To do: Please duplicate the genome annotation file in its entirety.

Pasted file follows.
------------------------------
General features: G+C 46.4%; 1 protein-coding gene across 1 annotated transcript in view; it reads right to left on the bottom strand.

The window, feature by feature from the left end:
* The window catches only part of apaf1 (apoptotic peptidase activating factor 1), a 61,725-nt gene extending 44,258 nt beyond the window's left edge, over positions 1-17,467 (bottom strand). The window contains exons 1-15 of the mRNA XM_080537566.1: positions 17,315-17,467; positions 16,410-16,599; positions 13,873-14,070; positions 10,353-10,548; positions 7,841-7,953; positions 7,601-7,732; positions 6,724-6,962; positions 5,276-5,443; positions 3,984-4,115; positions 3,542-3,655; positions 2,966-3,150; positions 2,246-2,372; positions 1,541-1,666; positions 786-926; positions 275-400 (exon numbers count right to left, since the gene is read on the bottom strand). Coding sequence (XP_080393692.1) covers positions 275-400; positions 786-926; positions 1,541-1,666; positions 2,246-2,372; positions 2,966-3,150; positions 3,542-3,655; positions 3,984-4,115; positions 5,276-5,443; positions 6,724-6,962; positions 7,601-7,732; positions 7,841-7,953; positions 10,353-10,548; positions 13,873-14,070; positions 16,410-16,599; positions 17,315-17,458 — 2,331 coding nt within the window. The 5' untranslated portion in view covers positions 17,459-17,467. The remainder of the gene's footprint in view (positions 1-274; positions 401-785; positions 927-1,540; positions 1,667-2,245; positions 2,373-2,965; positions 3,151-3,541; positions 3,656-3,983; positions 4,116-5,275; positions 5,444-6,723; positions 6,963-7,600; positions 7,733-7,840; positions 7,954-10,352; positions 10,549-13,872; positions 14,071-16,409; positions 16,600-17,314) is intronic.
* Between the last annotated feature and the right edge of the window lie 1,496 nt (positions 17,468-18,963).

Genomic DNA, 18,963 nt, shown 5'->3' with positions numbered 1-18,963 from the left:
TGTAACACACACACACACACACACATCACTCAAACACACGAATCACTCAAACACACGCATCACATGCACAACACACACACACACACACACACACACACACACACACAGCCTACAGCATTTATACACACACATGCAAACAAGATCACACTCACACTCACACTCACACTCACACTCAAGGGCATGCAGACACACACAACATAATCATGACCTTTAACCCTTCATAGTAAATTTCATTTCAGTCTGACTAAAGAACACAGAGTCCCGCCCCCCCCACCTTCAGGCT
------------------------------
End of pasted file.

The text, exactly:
General features: G+C 46.4%; 1 protein-coding gene across 1 annotated transcript in view; it reads right to left on the bottom strand.

The window, feature by feature from the left end:
* The window catches only part of apaf1 (apoptotic peptidase activating factor 1), a 61,725-nt gene extending 44,258 nt beyond the window's left edge, over positions 1-17,467 (bottom strand). The window contains exons 1-15 of the mRNA XM_080537566.1: positions 17,315-17,467; positions 16,410-16,599; positions 13,873-14,070; positions 10,353-10,548; positions 7,841-7,953; positions 7,601-7,732; positions 6,724-6,962; positions 5,276-5,443; positions 3,984-4,115; positions 3,542-3,655; positions 2,966-3,150; positions 2,246-2,372; positions 1,541-1,666; positions 786-926; positions 275-400 (exon numbers count right to left, since the gene is read on the bottom strand). Coding sequence (XP_080393692.1) covers positions 275-400; positions 786-926; positions 1,541-1,666; positions 2,246-2,372; positions 2,966-3,150; positions 3,542-3,655; positions 3,984-4,115; positions 5,276-5,443; positions 6,724-6,962; positions 7,601-7,732; positions 7,841-7,953; positions 10,353-10,548; positions 13,873-14,070; positions 16,410-16,599; positions 17,315-17,458 — 2,331 coding nt within the window. The 5' untranslated portion in view covers positions 17,459-17,467. The remainder of the gene's footprint in view (positions 1-274; positions 401-785; positions 927-1,540; positions 1,667-2,245; positions 2,373-2,965; positions 3,151-3,541; positions 3,656-3,983; positions 4,116-5,275; positions 5,444-6,723; positions 6,963-7,600; positions 7,733-7,840; positions 7,954-10,352; positions 10,549-13,872; positions 14,071-16,409; positions 16,600-17,314) is intronic.
* Between the last annotated feature and the right edge of the window lie 1,496 nt (positions 17,468-18,963).

Genomic DNA, 18,963 nt, shown 5'->3' with positions numbered 1-18,963 from the left:
TGTAACACACACACACACACACACATCACTCAAACACACGAATCACTCAAACACACGCATCACATGCACAACACACACACACACACACACACACACACACACACACAGCCTACAGCATTTATACACACACATGCAAACAAGATCACACTCACACTCACACTCACACTCACACTCAAGGGCATGCAGACACACACAACATAATCATGACCTTTAACCCTTCATAGTAAATTTCATTTCAGTCTGACTAAAGAACACAGAGTCCCGCCCCCCCCACCTTCAGGCT